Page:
Day two started with a short walk along the beach from the Anchorage to the Mthatha River. As we waited for the ferry to arrive - a rowing boat, powered by a strapping young man – we checked out the mangroves and the island in the wide, muddy estuary. From the far bank you can choose your route to Coffee Bay. One can follow the gentle gradient of the road or go over the steep, green hills along the coast. The coast changes in accordance with the tides and river flow – apparently the island that we observed is a new feature following recent floods. We climbed again, past bushy aloes to a plateau that used to be an old airstrip. A gaggle of young men sat outside a wooden shack and beckoned us in. The shebeen had only warm beer, which the storekeeper clearly thought we would baulk at, but I assured him that this was the norm in my native Britain and shared a bottle with my fellow hikers. As we drank we chatted to the curious youngsters outside. A youth stuck his head out of a nearby rondavel, white clay covering his face and naked torso. Cedric explained that he was ‘Abakhwetha’ -an initiate who was undergoing the rite of passage from boyhood to manhood. This is a traditional practice of circumcision, education and survival in a hostile environment that is still an important part of a boy’s life in this part of the world.

The trail then clings to the hillside offering dramatic views the whole way. The adventurous can scramble down to some caves cut into the dolerite cliffs by the waves. This is where Umkhonto we Sizwe (ANC) cadres used to stash their arms caches during the liberation struggle. If you don’t fancy the scramble, stay high and keep your eyes peeled for whales and dolphins until the lunch spot at the tranquil Mapuzi Point. You climb again and round the hills on a contour path until can see the way down to the sands of Coffee Bay. It’s a steep, slippery descent, followed by a scramble over a wave cut platform and round the headline to the beach, if the tide is low enough. Alternatively, the high route brings you out behind your home for the night: the family-run Ocean Bay Hotel at Coffee Bay. It’s one of the most luxurious and popular hotels on the Wild Coast. This is deservedly so, as you’ll appreciate from the awesome setting, warm welcome, spacious rooms and top-notch food.

The next morning we stepped out of Ocean View straight onto the beach - the final leg of this scenic trail. We were greeted by a classic Wild Coast sight: a herd of Nguni cattle with a couple of young herd-boys relaxing out on the sand, and surfers waiting for the waves to start working. Once over the river the trail led through a dune forest on the leeward side of Sugar Loaf Hill down to an even more secluded, even more beautiful beach. It’s one of those trails that just make you want to stop and swim all the way – so plan accordingly. You pass Coffee Shack and Bomvu Backpackers, and then climb across and around the hills to Hole in the Wall. Keep looking out to sea - particularly if you’re there, as we were, in June/July during the annual Sardine Run. As the vast slicks of silvery fish cruise by the Cape gannets fall like snow into the water, dolphins frolic in the waves, whales blow. The dense shoals of sardines and predatory game fish result in spectacular feeding frenzies. Recognised as the world’s biggest migration, the Sardine Run is an awesome time to be on this part of the coast.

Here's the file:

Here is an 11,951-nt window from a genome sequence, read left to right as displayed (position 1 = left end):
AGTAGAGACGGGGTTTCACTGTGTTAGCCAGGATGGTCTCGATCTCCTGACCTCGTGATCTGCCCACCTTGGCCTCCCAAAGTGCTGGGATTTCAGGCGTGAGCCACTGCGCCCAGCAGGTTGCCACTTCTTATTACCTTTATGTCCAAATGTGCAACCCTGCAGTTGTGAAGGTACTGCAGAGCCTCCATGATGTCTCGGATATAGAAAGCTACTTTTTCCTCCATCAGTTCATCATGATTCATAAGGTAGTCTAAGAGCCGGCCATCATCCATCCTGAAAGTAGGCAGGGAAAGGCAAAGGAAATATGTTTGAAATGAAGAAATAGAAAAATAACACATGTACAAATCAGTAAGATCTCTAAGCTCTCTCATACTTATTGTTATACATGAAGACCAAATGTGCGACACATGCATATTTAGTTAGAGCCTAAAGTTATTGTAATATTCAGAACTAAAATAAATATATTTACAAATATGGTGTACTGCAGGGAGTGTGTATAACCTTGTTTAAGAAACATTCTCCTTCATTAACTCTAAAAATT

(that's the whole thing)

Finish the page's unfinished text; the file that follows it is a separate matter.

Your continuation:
The trail descends to Black Rock, and from then on you’re on the wave cut platform or on the beach all the way to the recently renovated Hole-in-the-Wall Hotel. Dump your bags, grab a beer then hike round to check out the awesome sea arch before returning to the beach for a final dip in the Indian Ocean and the end of an amazing hike.

FACT FILE:

In a nutshell: This is a luxury guided hike. Overnight stays are in hotels. Dinner, bed & breakfast and packed lunch are provided. Porters are included in the package rate.

Trail details: Duration: 3 days; total distance 31km; longest day 12km; shortest day 8km.

Degree of difficulty: Moderately fit hikers will take this in their stride. Distances are short and although there are a few steep hills, it’s never unduly strenuous.

Top Tip: Stop and talk to the locals along the way. The Wild Coast is incredibly special. There is little privately owned land so people still live off the coast, collecting the fruits of the sea and grazing their animals on the adjacent hills. Liberally apply tick repellent.

For bookings: contact Wild Coast Holiday Reservations, tel +27 43 743 6181, email [email protected] or visit www.wildcoastholidays.co.za.

Wild Coast Holiday Reservations can arrange transfers to and from Coffee Bay, Umtata or East London and offer a number of other luxury guided hikes on the Wild Coast. These include the Wild Coast Meander, Wild Coast Amble and Pondo Walk.

Nightjar Travel